In the respective syntheses of the a-g Cu/SAPO-34 structures, phosphoric acid (H3PO4) was used as the precursor for the P2O5 constituent in the compositions, AlOOH (boehmite) for the Al2O3 constituent, and SiO2 (silica sol) for itself. Other precursor materials compatible with the formation of the gel may be used, such as pseudoboehmite for alumina, as well as other silica and phosphorus oxide precursors.
 As a typical run for the synthesis of Cu/SAPO-34, phosphoric acid (H3PO4, 1.09 ml) and AlOOH (boehmite, 1.02 g) were added in water (9.0 g). Then, silicon dioxide (0.24 g, as silica sol) was added to this gel. After one hour stirring, CuSO4.5H2O (0.07 g) was added to the above gel, followed by adding TEPA (0.05 g). In other embodiments, the copper salt and ethylene diamine complex may be formed before they are added to the aqueous gel mixture. After one hour, PA (propylamine, 1.4 g) was added in the above gel, drop wise with vigorous stirring to achieve a pH in the range of 7-9. After being stirred at ambient temperature for twelve hours, the final gel was transferred to a Teflon-lined stainless steel autoclave and heated at 180° C. for 2 days. The product was collected by filtration, washed with de-ionized water to remove extraneous material, and dried in air at 80° C. for 24 hours. Each solid Cu/SAPO-34 sample was broken up into a powder and washed with ammonium nitrate (NH4NO3) to remove any unattached or unbonded copper cations to avoid formation of copper oxide particles during the subsequent calcinations. The washed solid a-g materials were then calcined at 550° C. for 4 h.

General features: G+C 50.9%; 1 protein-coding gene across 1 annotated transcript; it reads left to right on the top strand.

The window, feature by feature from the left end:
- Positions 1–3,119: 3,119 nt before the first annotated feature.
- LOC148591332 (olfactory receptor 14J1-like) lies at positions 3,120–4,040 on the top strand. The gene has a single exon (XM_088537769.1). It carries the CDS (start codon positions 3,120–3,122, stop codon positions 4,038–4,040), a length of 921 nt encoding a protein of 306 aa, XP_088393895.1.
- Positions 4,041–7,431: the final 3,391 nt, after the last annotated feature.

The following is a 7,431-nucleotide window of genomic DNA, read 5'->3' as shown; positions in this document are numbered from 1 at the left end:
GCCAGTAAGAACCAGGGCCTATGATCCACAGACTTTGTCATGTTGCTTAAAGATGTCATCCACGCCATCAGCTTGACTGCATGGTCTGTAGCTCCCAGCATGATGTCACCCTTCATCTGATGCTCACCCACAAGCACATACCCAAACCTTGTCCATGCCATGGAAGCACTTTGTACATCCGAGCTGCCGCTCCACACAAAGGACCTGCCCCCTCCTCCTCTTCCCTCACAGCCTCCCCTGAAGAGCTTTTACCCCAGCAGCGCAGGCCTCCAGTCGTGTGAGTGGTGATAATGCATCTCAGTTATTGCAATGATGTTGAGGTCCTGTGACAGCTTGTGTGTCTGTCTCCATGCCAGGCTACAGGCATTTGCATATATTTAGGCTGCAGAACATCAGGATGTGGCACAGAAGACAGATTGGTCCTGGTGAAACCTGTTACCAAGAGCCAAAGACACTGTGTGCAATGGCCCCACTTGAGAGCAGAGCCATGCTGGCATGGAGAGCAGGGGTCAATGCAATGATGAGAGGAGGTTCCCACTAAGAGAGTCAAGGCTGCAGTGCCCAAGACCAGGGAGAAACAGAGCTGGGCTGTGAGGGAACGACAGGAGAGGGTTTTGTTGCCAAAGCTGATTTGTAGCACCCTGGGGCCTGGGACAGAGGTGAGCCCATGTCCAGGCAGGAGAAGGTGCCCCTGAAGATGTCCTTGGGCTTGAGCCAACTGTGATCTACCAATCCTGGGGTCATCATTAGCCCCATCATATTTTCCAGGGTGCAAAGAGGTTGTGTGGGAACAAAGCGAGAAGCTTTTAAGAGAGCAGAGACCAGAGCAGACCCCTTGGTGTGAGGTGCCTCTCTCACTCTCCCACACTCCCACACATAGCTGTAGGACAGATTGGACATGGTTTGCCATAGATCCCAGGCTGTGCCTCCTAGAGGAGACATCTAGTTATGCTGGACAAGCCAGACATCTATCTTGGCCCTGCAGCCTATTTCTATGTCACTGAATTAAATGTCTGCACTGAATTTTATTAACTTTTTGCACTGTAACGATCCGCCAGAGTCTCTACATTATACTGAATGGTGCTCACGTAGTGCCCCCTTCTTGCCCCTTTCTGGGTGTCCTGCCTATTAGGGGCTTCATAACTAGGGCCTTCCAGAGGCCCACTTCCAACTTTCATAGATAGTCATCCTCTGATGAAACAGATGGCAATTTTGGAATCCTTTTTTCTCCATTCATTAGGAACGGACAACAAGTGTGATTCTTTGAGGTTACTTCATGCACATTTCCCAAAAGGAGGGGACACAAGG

FIG. 1 is a schematic illustration of the crystal structure of Cu/SAPO-34. The proportions and arrangement of the silicon, aluminum, phosphorus, and oxygen atoms in the complex crystal structure are illustrated in this schematic representation. It is seen that the structure has a relatively large central cage-like structure with integrally attached smaller outer cages that share apparent wall surfaces with the central cage. The cage-like crystal structure is anionic and the copper cations are electrostatically secured to the anionic crystal structure. To the extent that the content of copper cations does not balance the negative charge of the anionic structure, it is believed that protons serve that need.